Words are stones. And in politics they can become granite boulders if not dosed properly. The Ministers of the Meloni government have repeatedly come up against this lesson. The most recent case this week involved Francesco Lollobrigida, one of the leading experts in political dialectics. It is obvious that the theory of “ethnic substitution” has been somewhat misrepresented and amplified by some, but it is difficult to explain a policy concept on migrants using such easily misunderstood words. It is equally difficult that, as feared by some press, his important role could be downgraded after this “gaffe”, but certainly the repeated controversy over the vocabulary of the right seems to be starting to annoy the PM, the only one who gives the impression of having understood the delicate lexical question that accompanies the path of her establishment.
On the other hand, PD leader Elly Schlein gave her first Press Conference as Secretary, demonstrating a remarkable cleverness in her choice of words. But, in her case, evidently contradicting her values identity. Her PD dissolved the reservation on the two big political issues agitating the party: the sending of arms to Ukraine and the waste-to-energy plant in Rome. On both points, Schlein said she was in favour, effectively distancing any affiliation with the M5S.
On one point in particular, Schlein dwelled launching a harsh frontal attack on the government, the NRRP: «they are passing the buck, we are late. I am ready to meet with Meloni». After all, on the day of the Press Conference, the decree modifying the approach and governance of the NRRP was passed in the Chamber of Deputies with a vote of confidence. It is a package of measures that centralises the management of the Plan at the Presidency of the Council with the aim of improving the implementation of the interventions planned up to 2026 and not jeopardising European funding totalling 191.5 billion. The decree also introduces a simplification of procedures and the strengthening of the connection between the NRRP and the cohesion funds, according to the logic of “communicating vessels”, so dear to the Minister of European Affairs Raffaele Fitto. That logic that foresees the shifting of projects that will certainly not be realised by 2026 to the cohesion funds, spread over a longer time frame – until 2029.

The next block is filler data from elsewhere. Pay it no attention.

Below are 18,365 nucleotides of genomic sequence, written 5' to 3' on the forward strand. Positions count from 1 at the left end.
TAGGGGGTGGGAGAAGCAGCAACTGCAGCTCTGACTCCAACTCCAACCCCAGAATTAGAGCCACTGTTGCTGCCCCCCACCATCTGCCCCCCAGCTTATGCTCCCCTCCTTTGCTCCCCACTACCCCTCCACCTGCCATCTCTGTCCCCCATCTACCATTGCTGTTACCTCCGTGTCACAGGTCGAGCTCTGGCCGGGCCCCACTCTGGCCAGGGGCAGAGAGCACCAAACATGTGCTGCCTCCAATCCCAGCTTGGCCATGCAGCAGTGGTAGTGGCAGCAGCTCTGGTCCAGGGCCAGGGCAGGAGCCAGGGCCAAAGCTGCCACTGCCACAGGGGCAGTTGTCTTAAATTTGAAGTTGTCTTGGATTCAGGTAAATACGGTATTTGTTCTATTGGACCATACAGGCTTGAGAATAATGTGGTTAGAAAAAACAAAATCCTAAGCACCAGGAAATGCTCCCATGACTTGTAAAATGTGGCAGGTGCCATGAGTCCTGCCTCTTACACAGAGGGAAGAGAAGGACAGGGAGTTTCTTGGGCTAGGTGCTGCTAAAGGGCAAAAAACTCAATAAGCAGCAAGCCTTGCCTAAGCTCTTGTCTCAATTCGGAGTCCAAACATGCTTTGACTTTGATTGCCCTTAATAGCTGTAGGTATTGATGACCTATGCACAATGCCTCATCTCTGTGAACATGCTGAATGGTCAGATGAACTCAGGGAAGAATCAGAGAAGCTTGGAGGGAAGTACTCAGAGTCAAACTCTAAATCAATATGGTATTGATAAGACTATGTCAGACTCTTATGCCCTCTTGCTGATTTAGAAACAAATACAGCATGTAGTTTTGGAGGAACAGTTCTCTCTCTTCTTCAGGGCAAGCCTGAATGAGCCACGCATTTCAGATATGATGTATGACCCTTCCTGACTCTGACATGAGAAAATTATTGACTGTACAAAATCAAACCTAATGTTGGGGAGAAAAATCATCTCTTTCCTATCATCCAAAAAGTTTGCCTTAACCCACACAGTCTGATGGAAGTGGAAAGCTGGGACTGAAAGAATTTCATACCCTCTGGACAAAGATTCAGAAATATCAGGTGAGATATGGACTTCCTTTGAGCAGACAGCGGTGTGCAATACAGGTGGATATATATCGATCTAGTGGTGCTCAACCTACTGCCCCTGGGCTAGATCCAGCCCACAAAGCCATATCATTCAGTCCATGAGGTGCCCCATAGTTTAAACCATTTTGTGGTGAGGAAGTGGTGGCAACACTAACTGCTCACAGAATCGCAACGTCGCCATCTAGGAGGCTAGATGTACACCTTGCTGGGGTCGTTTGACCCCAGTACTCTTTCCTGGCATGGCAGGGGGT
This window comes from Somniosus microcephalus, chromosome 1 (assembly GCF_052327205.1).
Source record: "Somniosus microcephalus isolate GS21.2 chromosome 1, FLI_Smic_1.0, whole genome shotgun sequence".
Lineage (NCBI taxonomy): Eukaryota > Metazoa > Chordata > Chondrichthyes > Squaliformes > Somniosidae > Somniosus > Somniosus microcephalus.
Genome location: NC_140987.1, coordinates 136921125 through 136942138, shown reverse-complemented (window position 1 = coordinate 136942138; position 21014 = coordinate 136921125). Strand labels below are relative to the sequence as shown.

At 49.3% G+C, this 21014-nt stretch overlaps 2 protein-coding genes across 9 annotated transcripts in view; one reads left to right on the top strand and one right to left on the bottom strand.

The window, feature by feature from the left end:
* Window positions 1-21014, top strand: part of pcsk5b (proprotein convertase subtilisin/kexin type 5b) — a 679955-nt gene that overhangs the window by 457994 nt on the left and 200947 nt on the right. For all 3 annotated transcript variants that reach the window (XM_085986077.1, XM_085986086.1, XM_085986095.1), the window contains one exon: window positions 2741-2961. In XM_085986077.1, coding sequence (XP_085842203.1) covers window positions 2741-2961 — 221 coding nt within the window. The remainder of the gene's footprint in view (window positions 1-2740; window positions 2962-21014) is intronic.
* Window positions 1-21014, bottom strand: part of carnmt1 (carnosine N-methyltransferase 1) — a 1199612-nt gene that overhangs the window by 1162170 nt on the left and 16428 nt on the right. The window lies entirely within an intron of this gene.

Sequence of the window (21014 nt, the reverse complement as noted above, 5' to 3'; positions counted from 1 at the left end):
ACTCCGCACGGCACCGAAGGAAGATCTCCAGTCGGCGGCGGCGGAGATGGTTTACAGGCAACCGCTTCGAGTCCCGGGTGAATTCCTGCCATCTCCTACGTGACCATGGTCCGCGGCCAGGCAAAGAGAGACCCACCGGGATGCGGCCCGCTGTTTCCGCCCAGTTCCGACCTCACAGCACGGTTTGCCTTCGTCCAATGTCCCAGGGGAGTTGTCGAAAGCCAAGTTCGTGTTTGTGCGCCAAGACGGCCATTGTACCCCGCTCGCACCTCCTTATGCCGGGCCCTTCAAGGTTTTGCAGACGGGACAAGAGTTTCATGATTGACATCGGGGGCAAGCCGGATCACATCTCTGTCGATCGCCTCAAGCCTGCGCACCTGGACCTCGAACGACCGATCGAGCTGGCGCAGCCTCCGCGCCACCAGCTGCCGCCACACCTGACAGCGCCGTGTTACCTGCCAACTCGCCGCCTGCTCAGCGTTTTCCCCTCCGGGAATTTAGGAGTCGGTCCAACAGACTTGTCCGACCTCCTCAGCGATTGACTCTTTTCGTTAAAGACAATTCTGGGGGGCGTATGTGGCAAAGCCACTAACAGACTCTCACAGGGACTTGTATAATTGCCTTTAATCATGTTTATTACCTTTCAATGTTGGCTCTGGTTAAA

And the long-distance tests of contention between the alignments (and between their internal components) were also consumed in the field of the complex issue of the family. If Schlein, on the one hand, has split the PD by saying she is in favour of surrogacy, on the other hand Meloni is studying the Irpef tax relief plan for those who have children, a package of tax cuts that she is trying to claim for her party, with the peace of her allies, especially the Lega.
But the eyes of the government during the week were also turned towards the East, to Japan, where the G7 Foreign Ministers’ meeting was held. Minister Antonio Tajani took advantage of the occasion to lead the discussion on one of the fronts that Italy is most interested in: the Mediterranean and Africa, with particular reference to the tensions in Sudan and Tunisia, two areas from which an intense migratory wave towards Europe and, therefore, towards our shores could arise. In addition, one of the main achievements, as the Minister explained during Question Time in the Senate, was the granting of an extraordinary G7 meeting with a focus on the Mediterranean and the Middle East, possibly in an enlarged format to include the countries of the region, with the aim of facilitating the stabilisation of an area that is crucial to world interests and balances.
While on Italy, and on Rome in particular, the watchful eyes of the inspectors of the Bureau international des expositions, who have arrived in the capital to assess the assignment of Expo 2030, have been turned. An examination that sees Italy united across the board for once. From Mattarella to Meloni, up to Gualtieri and the oppositions: this time, no counter voice. Italy dreams of Expo 2030 in Rome and is moving in every way, even mobilising the relevant diplomacy, to obtain the necessary votes. After all, the challenge is difficult also because on the other side are the equally fierce Busan and Riyadh. We will have to wait until November to know who will have won.